Native and invasive ladybirds in a changing U.K. climate
How are native and invasive ladybirds impacted by the changing U.K. climate?
Climate change and invasive species have been described as a “deadly duo”. We have the potential to explore the interacting effects of these drivers of biodiversity change using ladybirds as a model system. Some native U.K. ladybirds have declined in recent years, in part as a result of the establishment and spread of an invasive ladybird species, the Harlequin ladybird (Harmonia axyridis), which now dominates many U.K. landscapes. The native 2-spot (Adalia bipunctata) and 7-spot (Coccinella septempunctata) ladybirds have decreased in distribution. Native and invasive ladybirds interact through competition for aphid prey and through intraguild predation, where invasive species are often stronger competitors and more voracious predators.
These interspecific interactions, and changes in species distribution and abundance, are taking place in the context of a changing U.K. climate, including increases in summer temperature, greater fluctuations in temperature (e.g., more prolonged periods of extreme heat and associated drought), and milder winter temperatures coupled with periods of extreme winter weather (cold and snowfall). These climate factors are likely to affect ladybird behaviour, physiology, and interactions with other species – including prey and competitors – and are therefore likely to affect the abundance and stability of native ladybird populations. There is now a critical need to understand how native ladybird species respond to the combined threats of invasive species and a changing climate.
This studentship will investigate effects of climate change on 2-spot and 7-spot ladybird behaviour and physiology, and how these effects impact interactions with the invasive Harlequin ladybird. Possible research questions to be addressed include:
- How do higher summer temperatures and heat waves impact native and introduced ladybird feeding behaviour and interactions with aphid prey? Higher temperature is associated with higher activity and metabolism in many insects, which should increase feeding; however, thermal stress should impair feeding. Temperature effects on feeding are likely to impact relative competitive ability between native and introduced species.
- How will the changing climate impact population stability in native and introduced species? In addition to direct effects of temperature on reproductive capacity and survival, the changing climate is also likely to influence the degree of synchrony between ladybird and aphid prey populations. Laboratory experiments will be complemented by large-scale modelling that tests whether patterns of land-use offset climate effects.
- How do milder winter temperature impact native and introduced ladybird survival during diapause and overwintering emergence?
- Are different colour morphs affected differently by changes in summer and winter temperature? The black melanic morph warms faster and is at higher risk of overheating, compared with the red-non-melanic morph.
- What is the physiological response to thermal stress for native and introduced ladybirds? Using metabolomics approaches, which capture a snapshot of physiological state at a cellular level, it is possible to detect thermal stress at a physiological level that is buffered and masked at a whole organism level.
- How do changes in behaviour and physiology, in turn, mediate interspecific interactions, with outcomes for population dynamics and community composition? Temperature influences activity, and will therefore affect encounter rates between cannibal predators and intra-guild prey among ladybird species, and between ladybirds and their own predators and parasitoids. Differences in both predatory efficiency and susceptibility to parasitoids between native and invasive species are thought to influence their relative success.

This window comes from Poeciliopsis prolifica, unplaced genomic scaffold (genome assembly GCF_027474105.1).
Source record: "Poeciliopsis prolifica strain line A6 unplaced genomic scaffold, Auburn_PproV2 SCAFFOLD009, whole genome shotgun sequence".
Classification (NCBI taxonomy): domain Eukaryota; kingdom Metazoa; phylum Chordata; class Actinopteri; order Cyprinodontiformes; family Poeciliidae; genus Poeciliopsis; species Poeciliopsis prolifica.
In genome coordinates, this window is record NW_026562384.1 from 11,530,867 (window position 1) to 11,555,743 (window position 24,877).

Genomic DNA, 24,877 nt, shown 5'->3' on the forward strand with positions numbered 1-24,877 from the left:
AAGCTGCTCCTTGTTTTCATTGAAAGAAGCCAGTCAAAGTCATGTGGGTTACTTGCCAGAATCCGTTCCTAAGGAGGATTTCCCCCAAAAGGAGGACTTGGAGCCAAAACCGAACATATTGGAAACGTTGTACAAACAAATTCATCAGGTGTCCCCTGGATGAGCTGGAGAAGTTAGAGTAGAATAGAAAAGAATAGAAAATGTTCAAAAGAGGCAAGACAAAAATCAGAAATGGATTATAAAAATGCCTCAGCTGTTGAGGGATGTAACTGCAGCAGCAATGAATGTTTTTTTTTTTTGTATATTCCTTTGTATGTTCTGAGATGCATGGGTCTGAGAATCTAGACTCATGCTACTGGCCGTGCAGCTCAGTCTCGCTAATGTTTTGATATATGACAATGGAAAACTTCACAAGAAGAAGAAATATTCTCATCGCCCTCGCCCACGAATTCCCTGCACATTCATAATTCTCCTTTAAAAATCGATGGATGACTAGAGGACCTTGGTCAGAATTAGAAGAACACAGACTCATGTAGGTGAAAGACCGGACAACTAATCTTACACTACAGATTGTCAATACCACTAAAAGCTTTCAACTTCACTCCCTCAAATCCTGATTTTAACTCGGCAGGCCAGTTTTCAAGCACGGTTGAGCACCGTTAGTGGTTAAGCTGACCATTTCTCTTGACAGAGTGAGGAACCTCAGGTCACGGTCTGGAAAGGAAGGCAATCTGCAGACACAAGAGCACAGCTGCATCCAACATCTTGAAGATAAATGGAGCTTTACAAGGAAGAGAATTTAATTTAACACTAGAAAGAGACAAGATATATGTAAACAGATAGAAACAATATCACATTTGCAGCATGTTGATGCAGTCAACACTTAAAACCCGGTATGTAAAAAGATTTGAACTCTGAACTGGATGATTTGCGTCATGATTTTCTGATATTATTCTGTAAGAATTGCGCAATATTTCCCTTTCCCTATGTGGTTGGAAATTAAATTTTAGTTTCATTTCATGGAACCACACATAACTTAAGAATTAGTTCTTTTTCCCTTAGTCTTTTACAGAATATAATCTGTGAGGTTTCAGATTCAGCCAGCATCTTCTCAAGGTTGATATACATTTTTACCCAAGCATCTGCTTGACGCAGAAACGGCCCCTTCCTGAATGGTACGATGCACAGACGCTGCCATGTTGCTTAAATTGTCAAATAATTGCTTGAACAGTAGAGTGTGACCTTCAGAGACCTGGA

The approaches will include laboratory experiments using controlled temperature rooms and incubators to evaluate temperature effects under controlled conditions, and trials under natural and semi-natural conditions. The student will benefit from broad training in evolutionary ecology and entomology in Dr. Perry’s lab, which investigates the ecological context of reproductive and sexual behaviour in ladybirds, fruit flies and other insects.
Aims of the Project
The aims are to evaluate how the changing climate – including increasing summer temperature, periods of extreme heat, and milder winter temperatures – impacts behaviour, population growth and stability of native and invasive ladybirds; to evaluate physiological responses to thermal stress; and to assess how temperature mediates direct interactions between native and invasive ladybirds.
Experimental approaches will include laboratory experiments using controlled temperature rooms and incubators and field trials. There will also be opportunities to investigate ladybird physiological responses to temperature at a cellular level, using metabolomics. Additionally, the large-scale and long-term datasets held by the Biological Records Centre within CEH will provide an opportunity for correlative modelling approaches to inform the mechanistic experimental approaches.
Specialised Skills required
No specialist skills are required. Training will be provided in experimental design, behavioural assays, insect biology, and data collection and analysis, as well as the presentation of results and writing scientific publications. There will be opportunities to investigate ladybird physiological responses to temperature at a genetic and cellular level, using transcriptomics and metabolomics; training will be provided.
Please contact Jen Perry firstname.lastname@example.org
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